Warehouse labor has been in the news quite a bit lately. Of course, virtually everyone relied upon direct-to-consumer fulfillment at some point during the COVID-19 lockdowns, placing widespread reliance on warehousing capabilities. In the longer term, warehouse labor has been increasingly in high demand as retail shifts more and more from stores to e-commerce fulfillment. Most recently, attempts at unionization at a number of Amazon warehouses have been in general news and business publications.
The vote on unionization at the Bessemer, Alabama facility was rejected this winter. It was quickly followed by a vote at what is known as the JFK8 facility in Staten Island, NY. This vote came through as in favor of a union – the first such result for an Amazon facility. As an analyst with a focus on warehouse processes and technologies – my interest lies in understanding the negotiating points – or points of contention between the warehouse workers and the employers. In particular, I am interested in labor as a critical resource at these facilities and ways of improving productivity, with the understanding that workers are people. Nonetheless, I am not focused on labor agreements or labor law. I assumed that (with a little digging) I would find out interesting details about warehouse tasks, workloads, methods, organizing of activities, reliance on technology, and incentives. I was mostly wrong.
It is difficult to overstate how much the unionization, negotiation, posturing, media coverage, and broader implications have taken on a life of their own. In many ways, I wonder if both sides have lost sight of the original motives and goals. It seems like the worker-employer relationships at these facilities are being utilized by both sides as a tool for furthering interests with broader implications.
Starting with the most recent development, Amazon filed an objection to the election results to the National Labor Relations Board (NLRB). It appears that unionization at this facility is not a done deal. But that hasn’t stopped the Amazon Labor Union from communicating the changes it demands from Amazon. It published a list of 8 immediate changes it demands from Amazon. These changes include both compensation and work environment improvements. I was unable to find an official Amazon response to these demands – possibly because the Amazon Labor Union does not currently officially represent these workers – and an Amazon response to the union’s demands could implicitly lend credibility to the union’s status.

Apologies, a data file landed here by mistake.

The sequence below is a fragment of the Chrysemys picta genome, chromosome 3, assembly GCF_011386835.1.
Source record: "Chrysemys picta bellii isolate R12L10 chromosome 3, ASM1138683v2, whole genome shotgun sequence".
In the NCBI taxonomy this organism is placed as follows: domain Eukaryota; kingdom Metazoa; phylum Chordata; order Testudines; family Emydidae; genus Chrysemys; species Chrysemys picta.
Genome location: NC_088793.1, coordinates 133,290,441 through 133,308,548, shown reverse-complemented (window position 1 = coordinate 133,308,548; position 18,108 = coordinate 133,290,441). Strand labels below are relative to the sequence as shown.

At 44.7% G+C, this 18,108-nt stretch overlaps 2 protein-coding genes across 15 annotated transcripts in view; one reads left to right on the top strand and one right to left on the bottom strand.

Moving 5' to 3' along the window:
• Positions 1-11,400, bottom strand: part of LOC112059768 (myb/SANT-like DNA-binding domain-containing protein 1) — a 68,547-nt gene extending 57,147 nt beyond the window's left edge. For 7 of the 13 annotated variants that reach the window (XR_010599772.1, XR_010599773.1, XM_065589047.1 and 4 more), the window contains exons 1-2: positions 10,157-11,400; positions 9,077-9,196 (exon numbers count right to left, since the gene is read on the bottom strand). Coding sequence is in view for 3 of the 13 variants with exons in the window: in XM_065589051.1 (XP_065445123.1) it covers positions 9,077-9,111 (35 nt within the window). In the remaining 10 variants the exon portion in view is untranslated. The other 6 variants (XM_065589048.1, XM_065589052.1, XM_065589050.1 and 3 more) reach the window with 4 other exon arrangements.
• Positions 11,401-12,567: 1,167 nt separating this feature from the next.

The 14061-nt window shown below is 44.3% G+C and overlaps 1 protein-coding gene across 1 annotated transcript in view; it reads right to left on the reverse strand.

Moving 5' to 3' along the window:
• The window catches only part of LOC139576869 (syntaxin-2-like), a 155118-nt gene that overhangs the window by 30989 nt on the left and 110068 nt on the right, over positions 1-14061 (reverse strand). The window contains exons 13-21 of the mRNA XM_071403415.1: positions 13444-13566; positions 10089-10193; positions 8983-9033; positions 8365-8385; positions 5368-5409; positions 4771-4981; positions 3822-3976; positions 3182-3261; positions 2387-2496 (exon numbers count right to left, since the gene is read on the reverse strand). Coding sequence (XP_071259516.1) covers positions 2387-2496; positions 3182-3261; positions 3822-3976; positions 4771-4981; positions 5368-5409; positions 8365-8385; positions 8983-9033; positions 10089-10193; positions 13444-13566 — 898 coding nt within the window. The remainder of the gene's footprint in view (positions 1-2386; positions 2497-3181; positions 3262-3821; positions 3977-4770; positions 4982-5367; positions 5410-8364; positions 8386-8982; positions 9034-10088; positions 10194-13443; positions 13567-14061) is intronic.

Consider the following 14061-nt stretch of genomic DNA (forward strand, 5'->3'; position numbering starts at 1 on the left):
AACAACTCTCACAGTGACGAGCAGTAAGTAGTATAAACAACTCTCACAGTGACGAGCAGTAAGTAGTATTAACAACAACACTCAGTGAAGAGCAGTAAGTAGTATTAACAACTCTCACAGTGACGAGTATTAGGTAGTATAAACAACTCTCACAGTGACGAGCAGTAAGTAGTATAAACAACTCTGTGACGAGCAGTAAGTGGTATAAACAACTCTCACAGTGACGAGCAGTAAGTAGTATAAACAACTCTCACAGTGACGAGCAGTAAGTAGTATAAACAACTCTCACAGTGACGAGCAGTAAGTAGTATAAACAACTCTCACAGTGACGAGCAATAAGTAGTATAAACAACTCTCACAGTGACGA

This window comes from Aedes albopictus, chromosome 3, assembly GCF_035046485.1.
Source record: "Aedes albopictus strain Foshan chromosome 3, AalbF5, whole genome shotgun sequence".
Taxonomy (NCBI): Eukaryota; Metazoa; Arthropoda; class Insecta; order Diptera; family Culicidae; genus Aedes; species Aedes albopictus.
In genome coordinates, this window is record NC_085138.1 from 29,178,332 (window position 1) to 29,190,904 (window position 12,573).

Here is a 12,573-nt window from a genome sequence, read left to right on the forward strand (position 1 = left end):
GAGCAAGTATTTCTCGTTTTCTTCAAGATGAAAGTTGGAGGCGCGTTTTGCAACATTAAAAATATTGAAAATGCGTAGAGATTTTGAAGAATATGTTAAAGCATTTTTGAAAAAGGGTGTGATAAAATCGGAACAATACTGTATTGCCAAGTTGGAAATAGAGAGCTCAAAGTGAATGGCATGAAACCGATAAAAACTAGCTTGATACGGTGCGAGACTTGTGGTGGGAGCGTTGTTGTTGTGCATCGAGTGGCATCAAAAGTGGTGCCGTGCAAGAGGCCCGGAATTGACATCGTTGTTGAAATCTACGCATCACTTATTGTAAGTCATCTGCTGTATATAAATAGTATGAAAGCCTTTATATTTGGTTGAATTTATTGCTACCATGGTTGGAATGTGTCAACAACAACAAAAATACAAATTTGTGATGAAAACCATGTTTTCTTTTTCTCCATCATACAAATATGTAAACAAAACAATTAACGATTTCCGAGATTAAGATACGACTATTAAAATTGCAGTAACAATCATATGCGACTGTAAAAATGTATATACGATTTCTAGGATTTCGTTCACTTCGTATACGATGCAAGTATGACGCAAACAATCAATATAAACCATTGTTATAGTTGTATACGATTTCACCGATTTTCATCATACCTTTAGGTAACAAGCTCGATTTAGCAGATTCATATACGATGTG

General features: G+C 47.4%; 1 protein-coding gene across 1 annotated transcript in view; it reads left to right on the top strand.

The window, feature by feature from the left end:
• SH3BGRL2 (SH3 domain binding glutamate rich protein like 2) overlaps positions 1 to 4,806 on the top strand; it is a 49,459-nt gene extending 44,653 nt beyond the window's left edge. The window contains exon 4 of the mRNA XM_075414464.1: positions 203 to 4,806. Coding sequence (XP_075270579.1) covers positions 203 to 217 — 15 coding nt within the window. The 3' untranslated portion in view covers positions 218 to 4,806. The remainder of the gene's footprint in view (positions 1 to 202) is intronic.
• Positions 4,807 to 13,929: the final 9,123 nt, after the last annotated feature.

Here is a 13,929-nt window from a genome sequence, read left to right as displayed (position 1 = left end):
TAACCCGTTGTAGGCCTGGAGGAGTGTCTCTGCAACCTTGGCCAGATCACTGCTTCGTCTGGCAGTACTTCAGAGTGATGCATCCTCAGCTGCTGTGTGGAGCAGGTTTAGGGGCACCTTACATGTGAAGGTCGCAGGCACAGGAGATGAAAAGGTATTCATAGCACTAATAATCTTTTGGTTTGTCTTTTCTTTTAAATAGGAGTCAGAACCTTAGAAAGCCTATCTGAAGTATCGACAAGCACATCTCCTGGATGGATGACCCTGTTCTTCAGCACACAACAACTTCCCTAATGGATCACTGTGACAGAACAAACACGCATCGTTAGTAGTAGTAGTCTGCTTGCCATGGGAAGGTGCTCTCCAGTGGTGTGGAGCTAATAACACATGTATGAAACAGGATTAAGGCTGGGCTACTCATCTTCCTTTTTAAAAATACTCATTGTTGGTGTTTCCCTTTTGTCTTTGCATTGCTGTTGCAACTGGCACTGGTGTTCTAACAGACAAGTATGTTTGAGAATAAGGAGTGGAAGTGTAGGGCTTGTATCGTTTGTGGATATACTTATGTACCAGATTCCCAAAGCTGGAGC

I conducted a Freedom of Information Act (FOIA) search to obtain greater color into the background of this dispute. And this is when I realized that this negotiation is likely a focal point for both sides (Amazon and other employers as well as labor unions) to obtain greater leverage over the future of warehouse labor terms. There is a forest of legal documents addressing procedural hurdles. As a telling example, one document was titled, “Employer’s Fourth Motion to Extend Time for Filing of Statement of Position.” Yes, fourth motion. And it appears that it is not just Amazon that is engaged in some long-ball. Did you know that an Amazon shareholder filed a proposal requesting that “Amazon commission an independent audit and report of the working conditions and treatment that Amazon warehouse workers face, including the impact of its policies, management, performance metrics, and targets.” As I read this statement I thought “finally I will obtain some relevant details into the work structure at Amazon warehouses.” Then I continued reading the letter from this activist shareholder, “As of the date of this letter, I own 13 shares of Amazon common stock…” Granted, that is approximately $40,000 worth of stock – a nice chunk of change. But in the larger scheme of things, it is only 0.000003% of shares outstanding. It makes me wonder if this investor purchased the shares for the express purpose of using the ownership stake to push this agenda. Maybe, maybe not. But it made me wonder.
I find warehouse operations incredibly interesting, and I see validity in the points of negotiation from both sides. However, my biggest takeaway from this short research effort is that both sides have interests beyond the outcome of working conditions at these two facilities. I will search elsewhere for insights on how warehouses can become more productive and share these gains between the employer, workers, and customers.